Use this URL to cite or link to this record in EThOS: http://ethos.bl.uk/OrderDetails.do?uin=uk.bl.ethos.576953
Title: Ruskin and Burne-Jones : the making of a modern painter
Author: Pascu-Tulbure, Cristina
Awarding Body: University of Liverpool
Current Institution: University of Liverpool
Date of Award: 2011
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Abstract:
This thesis discusses the influence of the personal and intellectual friendship between John Ruskin and Edward Burne-Jones on the artist's work, and argues that the friendship was instrumental in Burne-Jones's transition from Victorian to modern aesthetics. Chapter 1 deals with the wide range of critical responses elicited by Burne-Jones's work; it also highlights the difficulty of appreciating Burne-Jones fully without an awareness of his relations with Ruskin. In Chapter 2 I discuss Ruskin's early critical theories and his position in the aesthetic debate of the mid-nineteenth century. This is particularly relevant to Burne-Jones's development because he started his artistic career in total agreement with Ruskin. Chapter 3 addresses those experiences in Burne-Jones's life prior to meeting Ruskin, which led the artist to embrace the work of the critic. At the end of the chapter I touch on Burne-Jones's friendship with Rossetti, whose mid-1850s influence suggested to Burne-Jones a path pointing in a different direction from Ruskin. With his mature work Burne-Jones revisited and explored Rossetti's early ideas on 'design', and developed an artistic creed which both acknowledges Ruskin's teaching and departs from it. Ruskin took an interest in Burne-Jones's career as soon as they met. They became friends, and Ruskin commissioned work from him, gave him practical advice and made demands on his style. But the strongest influence Ruskin exercised was by his writing, as Burne-Jones read Ruskin all his life. Chapter 4 explores the emergence of those of Rusk in's critical ideas which had the greatest impact on Burne-Jones's art. The last chapter deals with Burne-Jones's response to Ruskin's critical theories and personal experiences. This response crystallised at its clearest in the four series of The Briar Rose, on which Burne-Jones worked between 1864 and 1895. The pictures, I conclude, present themselves as a continued emotional and intellectual dialogue with Ruskin and formulate an aesthetic pointing towards the twentieth century.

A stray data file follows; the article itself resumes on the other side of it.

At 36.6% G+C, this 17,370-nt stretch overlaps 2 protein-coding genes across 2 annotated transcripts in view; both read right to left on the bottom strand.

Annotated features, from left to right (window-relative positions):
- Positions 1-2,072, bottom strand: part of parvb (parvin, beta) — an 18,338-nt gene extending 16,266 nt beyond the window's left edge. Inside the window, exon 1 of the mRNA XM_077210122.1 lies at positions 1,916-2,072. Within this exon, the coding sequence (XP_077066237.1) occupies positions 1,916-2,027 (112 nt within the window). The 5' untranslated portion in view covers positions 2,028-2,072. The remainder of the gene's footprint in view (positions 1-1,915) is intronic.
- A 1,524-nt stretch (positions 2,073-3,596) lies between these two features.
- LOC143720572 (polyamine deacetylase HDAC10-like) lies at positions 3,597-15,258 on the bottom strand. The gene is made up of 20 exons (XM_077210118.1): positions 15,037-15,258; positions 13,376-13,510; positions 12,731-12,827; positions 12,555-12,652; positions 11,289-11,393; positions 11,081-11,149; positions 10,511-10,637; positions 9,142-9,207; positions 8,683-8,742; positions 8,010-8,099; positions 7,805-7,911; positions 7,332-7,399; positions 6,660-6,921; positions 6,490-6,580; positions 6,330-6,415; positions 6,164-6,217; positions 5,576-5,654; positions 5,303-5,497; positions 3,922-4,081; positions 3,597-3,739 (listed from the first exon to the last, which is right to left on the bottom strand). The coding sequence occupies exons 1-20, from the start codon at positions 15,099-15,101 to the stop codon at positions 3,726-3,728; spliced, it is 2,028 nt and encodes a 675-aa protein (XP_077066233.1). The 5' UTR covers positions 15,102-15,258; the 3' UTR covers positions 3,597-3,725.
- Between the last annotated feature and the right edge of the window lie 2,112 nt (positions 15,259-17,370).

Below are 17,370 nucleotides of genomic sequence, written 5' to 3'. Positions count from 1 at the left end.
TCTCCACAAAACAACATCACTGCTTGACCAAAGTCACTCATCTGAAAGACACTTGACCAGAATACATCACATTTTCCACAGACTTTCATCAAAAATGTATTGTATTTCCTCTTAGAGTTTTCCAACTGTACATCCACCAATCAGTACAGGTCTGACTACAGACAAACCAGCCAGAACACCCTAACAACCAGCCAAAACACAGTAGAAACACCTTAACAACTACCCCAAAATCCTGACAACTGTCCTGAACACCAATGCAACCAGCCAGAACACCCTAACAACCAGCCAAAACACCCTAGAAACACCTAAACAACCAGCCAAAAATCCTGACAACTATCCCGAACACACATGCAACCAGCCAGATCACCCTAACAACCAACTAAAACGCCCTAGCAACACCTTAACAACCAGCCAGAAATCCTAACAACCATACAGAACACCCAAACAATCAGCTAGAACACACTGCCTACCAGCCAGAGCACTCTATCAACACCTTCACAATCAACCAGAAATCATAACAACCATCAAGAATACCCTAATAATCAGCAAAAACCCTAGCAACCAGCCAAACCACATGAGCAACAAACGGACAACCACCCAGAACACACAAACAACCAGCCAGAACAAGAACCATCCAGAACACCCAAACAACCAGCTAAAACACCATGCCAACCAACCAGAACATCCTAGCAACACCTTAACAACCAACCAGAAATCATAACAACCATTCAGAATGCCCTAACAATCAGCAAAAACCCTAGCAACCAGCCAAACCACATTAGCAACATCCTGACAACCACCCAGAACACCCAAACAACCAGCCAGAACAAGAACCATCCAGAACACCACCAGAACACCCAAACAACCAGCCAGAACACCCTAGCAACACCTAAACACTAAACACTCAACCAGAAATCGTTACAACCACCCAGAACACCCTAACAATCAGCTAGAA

Supervisor: Not available Sponsor: Not available
Qualification Name: Thesis (Ph.D.) Qualification Level: Doctoral
EThOS ID: uk.bl.ethos.576953  DOI: Not available
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